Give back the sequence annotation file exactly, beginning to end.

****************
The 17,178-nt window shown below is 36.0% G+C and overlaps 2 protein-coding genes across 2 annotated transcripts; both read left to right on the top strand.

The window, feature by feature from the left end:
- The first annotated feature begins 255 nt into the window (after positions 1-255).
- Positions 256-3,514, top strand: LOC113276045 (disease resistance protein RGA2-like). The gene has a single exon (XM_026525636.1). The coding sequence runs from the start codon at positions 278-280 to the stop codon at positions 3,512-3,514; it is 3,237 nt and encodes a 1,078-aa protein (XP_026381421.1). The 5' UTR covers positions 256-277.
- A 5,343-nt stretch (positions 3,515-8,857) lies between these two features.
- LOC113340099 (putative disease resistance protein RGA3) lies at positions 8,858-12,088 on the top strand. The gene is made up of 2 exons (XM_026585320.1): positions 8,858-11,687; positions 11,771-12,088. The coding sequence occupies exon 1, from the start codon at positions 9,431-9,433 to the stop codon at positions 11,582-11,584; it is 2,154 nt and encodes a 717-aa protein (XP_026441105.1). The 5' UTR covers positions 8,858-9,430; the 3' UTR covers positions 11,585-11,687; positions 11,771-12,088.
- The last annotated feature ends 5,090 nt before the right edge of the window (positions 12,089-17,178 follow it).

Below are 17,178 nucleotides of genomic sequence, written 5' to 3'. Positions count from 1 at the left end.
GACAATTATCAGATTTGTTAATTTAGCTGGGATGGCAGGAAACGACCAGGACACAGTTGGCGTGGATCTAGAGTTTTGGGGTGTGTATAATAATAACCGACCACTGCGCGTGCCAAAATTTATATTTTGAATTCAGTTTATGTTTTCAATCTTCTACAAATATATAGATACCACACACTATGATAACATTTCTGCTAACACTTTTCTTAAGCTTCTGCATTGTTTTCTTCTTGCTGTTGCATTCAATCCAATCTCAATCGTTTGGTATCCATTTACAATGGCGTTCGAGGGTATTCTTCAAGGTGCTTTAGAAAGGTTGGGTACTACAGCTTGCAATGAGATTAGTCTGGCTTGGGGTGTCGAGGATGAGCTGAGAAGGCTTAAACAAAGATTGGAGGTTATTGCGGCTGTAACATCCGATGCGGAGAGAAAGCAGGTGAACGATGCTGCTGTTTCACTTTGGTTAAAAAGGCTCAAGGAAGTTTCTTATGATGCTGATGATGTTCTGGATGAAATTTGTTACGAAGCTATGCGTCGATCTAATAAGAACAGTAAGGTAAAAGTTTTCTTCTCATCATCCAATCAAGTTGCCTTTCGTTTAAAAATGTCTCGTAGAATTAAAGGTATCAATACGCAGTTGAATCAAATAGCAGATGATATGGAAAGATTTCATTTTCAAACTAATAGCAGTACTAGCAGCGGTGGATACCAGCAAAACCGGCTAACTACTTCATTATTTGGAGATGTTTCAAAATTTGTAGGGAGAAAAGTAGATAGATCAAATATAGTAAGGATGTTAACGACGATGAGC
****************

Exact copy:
The 17,178-nt window shown below is 36.0% G+C and overlaps 2 protein-coding genes across 2 annotated transcripts; both read left to right on the top strand.

The window, feature by feature from the left end:
- The first annotated feature begins 255 nt into the window (after positions 1-255).
- Positions 256-3,514, top strand: LOC113276045 (disease resistance protein RGA2-like). The gene has a single exon (XM_026525636.1). The coding sequence runs from the start codon at positions 278-280 to the stop codon at positions 3,512-3,514; it is 3,237 nt and encodes a 1,078-aa protein (XP_026381421.1). The 5' UTR covers positions 256-277.
- A 5,343-nt stretch (positions 3,515-8,857) lies between these two features.
- LOC113340099 (putative disease resistance protein RGA3) lies at positions 8,858-12,088 on the top strand. The gene is made up of 2 exons (XM_026585320.1): positions 8,858-11,687; positions 11,771-12,088. The coding sequence occupies exon 1, from the start codon at positions 9,431-9,433 to the stop codon at positions 11,582-11,584; it is 2,154 nt and encodes a 717-aa protein (XP_026441105.1). The 5' UTR covers positions 8,858-9,430; the 3' UTR covers positions 11,585-11,687; positions 11,771-12,088.
- The last annotated feature ends 5,090 nt before the right edge of the window (positions 12,089-17,178 follow it).

Below are 17,178 nucleotides of genomic sequence, written 5' to 3'. Positions count from 1 at the left end.
GACAATTATCAGATTTGTTAATTTAGCTGGGATGGCAGGAAACGACCAGGACACAGTTGGCGTGGATCTAGAGTTTTGGGGTGTGTATAATAATAACCGACCACTGCGCGTGCCAAAATTTATATTTTGAATTCAGTTTATGTTTTCAATCTTCTACAAATATATAGATACCACACACTATGATAACATTTCTGCTAACACTTTTCTTAAGCTTCTGCATTGTTTTCTTCTTGCTGTTGCATTCAATCCAATCTCAATCGTTTGGTATCCATTTACAATGGCGTTCGAGGGTATTCTTCAAGGTGCTTTAGAAAGGTTGGGTACTACAGCTTGCAATGAGATTAGTCTGGCTTGGGGTGTCGAGGATGAGCTGAGAAGGCTTAAACAAAGATTGGAGGTTATTGCGGCTGTAACATCCGATGCGGAGAGAAAGCAGGTGAACGATGCTGCTGTTTCACTTTGGTTAAAAAGGCTCAAGGAAGTTTCTTATGATGCTGATGATGTTCTGGATGAAATTTGTTACGAAGCTATGCGTCGATCTAATAAGAACAGTAAGGTAAAAGTTTTCTTCTCATCATCCAATCAAGTTGCCTTTCGTTTAAAAATGTCTCGTAGAATTAAAGGTATCAATACGCAGTTGAATCAAATAGCAGATGATATGGAAAGATTTCATTTTCAAACTAATAGCAGTACTAGCAGCGGTGGATACCAGCAAAACCGGCTAACTACTTCATTATTTGGAGATGTTTCAAAATTTGTAGGGAGAAAAGTAGATAGATCAAATATAGTAAGGATGTTAACGACGATGAGC